Advantages of Robotic Surgery
• use of less blood
• shorter hospital stay
• less pain
• low rate of infection
• aesthetical superiority and getting back to work earlier.
What type of cardiac surgeries can the robot be used?
• Repair and replacement of mitral valve
• Coronary bypass (for one or two vessels)
• Closure of ASD
• Surgeries of arrhythmia
• Cardiac tumors
If we ask whether robot technology is utilized in cardiac surgery sufficiently, it is not likely to give the answer “yes” to such question. Robotic heart surgery is still progressing. The centers, which have purchased this technology without necessary infrastructure and training, have experienced a profound disappointment. The experiences have showed that the clinics which fail to use the system multi-disciplinary have not achieved anything in the end. Use of the system in cardiac surgery with other disciplines, e.g. urology, general surgery, and gynecology, will reduce the cost and increase the potential of patients.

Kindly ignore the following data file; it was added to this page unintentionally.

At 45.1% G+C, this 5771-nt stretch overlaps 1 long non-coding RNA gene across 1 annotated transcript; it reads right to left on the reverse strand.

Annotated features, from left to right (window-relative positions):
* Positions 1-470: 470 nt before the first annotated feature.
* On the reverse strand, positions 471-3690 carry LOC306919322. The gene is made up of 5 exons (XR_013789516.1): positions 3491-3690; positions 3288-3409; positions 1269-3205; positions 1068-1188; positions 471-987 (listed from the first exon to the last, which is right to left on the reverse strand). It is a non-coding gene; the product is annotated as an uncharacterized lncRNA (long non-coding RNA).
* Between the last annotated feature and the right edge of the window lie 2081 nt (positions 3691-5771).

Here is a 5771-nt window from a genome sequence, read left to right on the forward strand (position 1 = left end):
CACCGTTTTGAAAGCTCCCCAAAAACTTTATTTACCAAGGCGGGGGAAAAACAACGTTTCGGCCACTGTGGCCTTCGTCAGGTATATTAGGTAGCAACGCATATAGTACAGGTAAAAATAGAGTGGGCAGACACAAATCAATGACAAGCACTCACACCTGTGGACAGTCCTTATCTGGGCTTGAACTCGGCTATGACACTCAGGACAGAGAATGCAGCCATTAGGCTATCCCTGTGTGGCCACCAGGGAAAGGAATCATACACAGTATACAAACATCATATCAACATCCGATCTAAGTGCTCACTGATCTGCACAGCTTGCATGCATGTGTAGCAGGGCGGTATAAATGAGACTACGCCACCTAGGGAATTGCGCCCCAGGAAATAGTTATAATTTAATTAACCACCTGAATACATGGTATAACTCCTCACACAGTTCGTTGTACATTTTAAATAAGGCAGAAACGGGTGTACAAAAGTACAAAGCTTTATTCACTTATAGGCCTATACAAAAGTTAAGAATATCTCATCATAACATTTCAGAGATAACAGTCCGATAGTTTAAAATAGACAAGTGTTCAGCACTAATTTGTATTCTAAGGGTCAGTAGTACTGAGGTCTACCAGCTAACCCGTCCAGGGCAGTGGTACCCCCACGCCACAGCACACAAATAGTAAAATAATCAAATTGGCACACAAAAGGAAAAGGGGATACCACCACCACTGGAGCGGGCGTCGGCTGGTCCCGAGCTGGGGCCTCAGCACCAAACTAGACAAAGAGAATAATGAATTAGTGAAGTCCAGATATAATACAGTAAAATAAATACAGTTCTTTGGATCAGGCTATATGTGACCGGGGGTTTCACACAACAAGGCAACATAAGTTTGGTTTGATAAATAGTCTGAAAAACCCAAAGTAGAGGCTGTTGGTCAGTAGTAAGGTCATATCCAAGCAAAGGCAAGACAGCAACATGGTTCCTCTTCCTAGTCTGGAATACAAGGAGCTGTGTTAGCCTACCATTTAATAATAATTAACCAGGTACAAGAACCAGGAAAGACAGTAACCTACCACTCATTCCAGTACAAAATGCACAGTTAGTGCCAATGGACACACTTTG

The number of robotic cardiac surgeries was increased by 25% in the USA in 2009. It is the same for our country and European Community members. While only one system was available in 2008, which was located at our service, now there are 15 units available Turkey wide.
Robotic surgery requires patience and difficult training. Being acquainted with OPCAB surgery and peripheral cannulation techniques and control over endoscopic systems are the essentials of this surgery. Once you are able to control these three items, the learning curve of robotic surgery will get higher faster. One of the most important factors for learning curve when to convert (conversion) to an open surgery. Conversion to an open surgery in MICS should never be considered a failure because nothing can be more important than the principle not to harm a patient.
From this principle, Group Florence Nightingale Hospitals have successfully performed robotic cardiac surgeries since 2004.